Will President Ferdinand Marcos Jr. listen to Church leaders asking him to resume peace talks with the National Democratic Front?
The Philippine Ecumenical Peace Platform (PEPP), a network of church leaders from various religious federations, wants the new president to reconstitute the GRP Peace Panel and pursue peace negotiations with the NDF, the political arm of the Communist Party of the Philippines-New People’s Army (CPP-NPA), to end the longest running armed insurgency in Asia.
“Every administration, including that of your father, intensified its respective counter-insurgency program aimed at defeating the communist rebellion. Despite the massive campaigns implemented by these administrations to end this armed conflict, it has continued to rage, particularly in the countryside, causing internal displacement in the most vulnerable communities,” the group said in a recent statement.
“This long-running conflict only mirrors how deeply embedded its roots are in social injustice. Can there be peace without justice and meaningful change in the lives of the majority of our people who continue to wallow in poverty and misery?” they asked.
The religious group also pointed out that the all-out war policy of his predecessor, Rodrigo Duterte, “failed to resolve the decades-old armed conflict despite the investment of huge resources and personnel better spent on poverty alleviation and sustainable development.”
They have a compelling argument there.
But it’s not just the government that must bend over backwards and go back to the negotiating table.
The CPP-NPA-NDF must do so as well.
First, by agreeing to a temporary ceasefire that would show good faith and sincerity in returning to political negotiations.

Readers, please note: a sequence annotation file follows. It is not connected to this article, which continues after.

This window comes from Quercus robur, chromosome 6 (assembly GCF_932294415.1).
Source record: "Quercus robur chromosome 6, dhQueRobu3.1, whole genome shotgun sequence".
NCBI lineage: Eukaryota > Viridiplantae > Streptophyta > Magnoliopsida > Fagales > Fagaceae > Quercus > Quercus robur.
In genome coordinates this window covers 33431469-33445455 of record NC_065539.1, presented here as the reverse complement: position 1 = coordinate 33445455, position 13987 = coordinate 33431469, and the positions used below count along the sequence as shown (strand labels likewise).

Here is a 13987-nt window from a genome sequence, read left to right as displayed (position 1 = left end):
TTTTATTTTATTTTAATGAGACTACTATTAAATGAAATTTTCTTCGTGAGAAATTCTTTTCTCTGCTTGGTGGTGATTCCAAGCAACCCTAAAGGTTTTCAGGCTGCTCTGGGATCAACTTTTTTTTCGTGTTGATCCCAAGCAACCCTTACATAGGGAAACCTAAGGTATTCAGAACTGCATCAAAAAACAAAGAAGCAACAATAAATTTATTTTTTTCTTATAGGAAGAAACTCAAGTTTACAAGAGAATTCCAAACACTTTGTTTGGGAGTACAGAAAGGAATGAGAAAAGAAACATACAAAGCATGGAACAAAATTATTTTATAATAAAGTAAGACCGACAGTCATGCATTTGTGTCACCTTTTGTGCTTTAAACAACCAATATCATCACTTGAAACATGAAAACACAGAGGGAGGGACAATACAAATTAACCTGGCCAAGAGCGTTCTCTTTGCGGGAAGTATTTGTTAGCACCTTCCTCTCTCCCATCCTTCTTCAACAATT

That is not surrender on their part, by any means, but a recognition that dialogue requires two sides talking.
It’s a pity that the peace talks have been cancelled despite progress earlier made.
There’s the Hague Joint Declaration, a framework agreement signed on September 1, 1992, in The Netherlands containing a four-point agenda to resolve the armed conflict.
Based on this declaration, the two sides signed a Joint Agreement on Security and Immunity Guarantees (JASIG) that protected the NDF negotiators and their consultants from arrest and allowed them to move freely for the duration of the talks.
Under this framework agreement, the two sides also agreed to discuss social and economic reforms, political and constitutional reforms, and ending hostilities and disposition of forces.
The two sides managed to get a draft of social and economic reforms up for discussion, but the talks got nowhere as hostilities between the military and the rebels intensified in the countryside, rendering the peace talks a colossal waste of time.
“We are committed to working together for the common advocacy of achieving a just and enduring peace in our country,” the group stressed.
But will the government and the rebels even consider going back to the negotiating table at this point, despite the entreaties of the religious sector?